A more in-depth explanation can be found here:

Hoover Digest: How Private Property Saved the Pilgrims
 
« Last Edit: November 27, 2008, 11:51:43 AM by Paradox »

Offline Revolverman

Re: The True Story of Thanksgiving
« Reply #1 on: November 27, 2008, 08:31:59 AM »
Saw this on LewRockell.com

Offline ParadoxTopic starter

Re: The True Story of Thanksgiving
« Reply #2 on: November 27, 2008, 08:33:49 AM »
Seriously? I'll have to go check it out. I'm glad someone else around here has heard of it.

Offline Revolverman

Re: The True Story of Thanksgiving
« Reply #3 on: November 27, 2008, 08:35:27 AM »
Seriously? I'll have to go check it out. I'm glad someone else around here has heard of it.

Its a good site, tho its quite extreme (anarchists)

Offline ParadoxTopic starter

Re: The True Story of Thanksgiving
« Reply #4 on: November 27, 2008, 08:36:30 AM »
Heh, yeah, I noticed that as soon as I opened the site.

Oh well, the story itself has nothing to do with anarchy.

Offline Revolverman

Re: The True Story of Thanksgiving
« Reply #5 on: November 27, 2008, 08:37:25 AM »
Heh, yeah, I noticed that as soon as I opened the site.

Oh well, the story itself has nothing to do with anarchy.

True, its a good story too.

Offline The Overlord

Re: The True Story of Thanksgiving
« Reply #6 on: November 27, 2008, 11:53:16 AM »

A note about communism since the topic was brought up-

As citizens of the USA, we've been hardwired over the past several post-war generations to believe communism is the ultimate evil.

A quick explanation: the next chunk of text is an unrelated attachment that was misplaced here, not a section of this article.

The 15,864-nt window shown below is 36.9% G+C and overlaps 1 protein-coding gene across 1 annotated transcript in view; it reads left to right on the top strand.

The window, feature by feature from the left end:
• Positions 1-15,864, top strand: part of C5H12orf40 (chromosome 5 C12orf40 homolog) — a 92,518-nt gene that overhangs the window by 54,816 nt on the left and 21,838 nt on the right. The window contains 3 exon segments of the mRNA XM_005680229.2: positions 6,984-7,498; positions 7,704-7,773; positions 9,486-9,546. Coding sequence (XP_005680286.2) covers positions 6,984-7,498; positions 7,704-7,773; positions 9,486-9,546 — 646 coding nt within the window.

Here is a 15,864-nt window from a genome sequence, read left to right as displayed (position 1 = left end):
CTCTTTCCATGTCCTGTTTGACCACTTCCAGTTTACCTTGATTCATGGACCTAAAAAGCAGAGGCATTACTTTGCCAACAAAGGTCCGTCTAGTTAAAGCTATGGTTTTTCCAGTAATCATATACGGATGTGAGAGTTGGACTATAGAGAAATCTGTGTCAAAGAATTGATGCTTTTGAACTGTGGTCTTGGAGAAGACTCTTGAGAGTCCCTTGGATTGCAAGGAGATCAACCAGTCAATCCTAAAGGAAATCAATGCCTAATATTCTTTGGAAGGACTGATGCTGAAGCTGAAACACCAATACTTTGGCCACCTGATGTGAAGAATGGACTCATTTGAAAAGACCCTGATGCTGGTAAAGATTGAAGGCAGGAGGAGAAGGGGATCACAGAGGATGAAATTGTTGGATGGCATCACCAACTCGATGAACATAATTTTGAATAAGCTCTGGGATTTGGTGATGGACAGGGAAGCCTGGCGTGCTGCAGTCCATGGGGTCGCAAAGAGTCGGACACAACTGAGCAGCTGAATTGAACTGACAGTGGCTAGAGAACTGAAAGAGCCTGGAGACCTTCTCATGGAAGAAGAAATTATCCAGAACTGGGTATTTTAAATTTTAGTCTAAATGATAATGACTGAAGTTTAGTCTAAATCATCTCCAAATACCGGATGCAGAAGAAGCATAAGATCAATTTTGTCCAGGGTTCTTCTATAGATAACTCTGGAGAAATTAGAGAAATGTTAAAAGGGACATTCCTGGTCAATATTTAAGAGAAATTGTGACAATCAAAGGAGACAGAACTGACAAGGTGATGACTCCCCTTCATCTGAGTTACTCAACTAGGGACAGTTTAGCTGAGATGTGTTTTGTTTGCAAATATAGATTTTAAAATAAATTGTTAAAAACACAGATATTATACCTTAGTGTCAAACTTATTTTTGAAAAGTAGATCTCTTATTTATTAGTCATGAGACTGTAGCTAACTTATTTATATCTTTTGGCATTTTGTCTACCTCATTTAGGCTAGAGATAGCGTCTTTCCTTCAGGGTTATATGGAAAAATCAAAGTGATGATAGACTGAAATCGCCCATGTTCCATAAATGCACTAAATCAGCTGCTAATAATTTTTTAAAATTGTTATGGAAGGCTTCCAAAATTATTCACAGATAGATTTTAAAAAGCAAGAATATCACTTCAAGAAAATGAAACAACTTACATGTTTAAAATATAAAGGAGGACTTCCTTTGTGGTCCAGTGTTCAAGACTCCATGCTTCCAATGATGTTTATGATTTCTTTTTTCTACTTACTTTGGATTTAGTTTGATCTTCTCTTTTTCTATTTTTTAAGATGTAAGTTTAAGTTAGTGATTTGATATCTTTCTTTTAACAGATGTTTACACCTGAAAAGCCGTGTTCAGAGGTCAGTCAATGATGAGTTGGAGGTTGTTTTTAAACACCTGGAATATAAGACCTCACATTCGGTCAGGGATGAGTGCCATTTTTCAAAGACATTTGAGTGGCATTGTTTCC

The thing is, communism is based on 'socioeconomic structure and political ideology that promotes the establishment of an egalitarian, classless society based on common ownership of the means of production and property in general', egalitarian being 'a political doctrine that holds that all people should be treated as equals and have the same political, economic, social, and civil rights.'

The thing is, communism isn't evil, it just doesn't work. Even if the population is made classless, you still have a governmental structure, which by very nature is going to be a ruling elite with ambitions to have more. And of course, somebody is never content just to have an equal share of the pie, no they'll want yours too.

We've been hardwired to believe communist nations must be the enemy, but the revolution in Russia was to get out under the rigid caste system in place under the czars. I believe Marx was perhaps genuinely concerned for equality in society, but didn't do his homework. He may have been a study in politics and governing, but I think his studies of human nature was rusty.

Communism doesn't work for the very reason that capitalism works, at least for a little while longer: In the words of Gordon Gekko, greed is good.

Even China for instance; the media likes to call out China as the next red menace, but it's just got a bunch of hardline A-holes running it. They have their poor and the boom that China is experiencing is creating an inflating middle class. China isn't communist, at least not like communist should be. That's the thing, I think capitalism recognizes human nature and is the fuel for it.

Just a thought I had. Happy Thanksgiving to all who will be celebrating it, and if you don't have a good day anyway.

...now I'm about to do the traditional thing, turkey, stuffing, rice, etc., we're taking off in a bit to go to my grandmother's house.  :)




« Last Edit: November 27, 2008, 11:55:45 AM by The Overlord »

Offline ParadoxTopic starter

Re: The True Story of Thanksgiving
« Reply #7 on: November 27, 2008, 11:56:00 AM »
Believe me Overlord, I don't blindly follow the "communism is the devil" credo. I know it's just a flawed system. Good in theory, terrible in application. This wasn't supposed to be an attack on communism; rather, I just wanted to enlighten people on the origins of the holiday. The author is the one who brought up communism in the course of his writing, not me  :P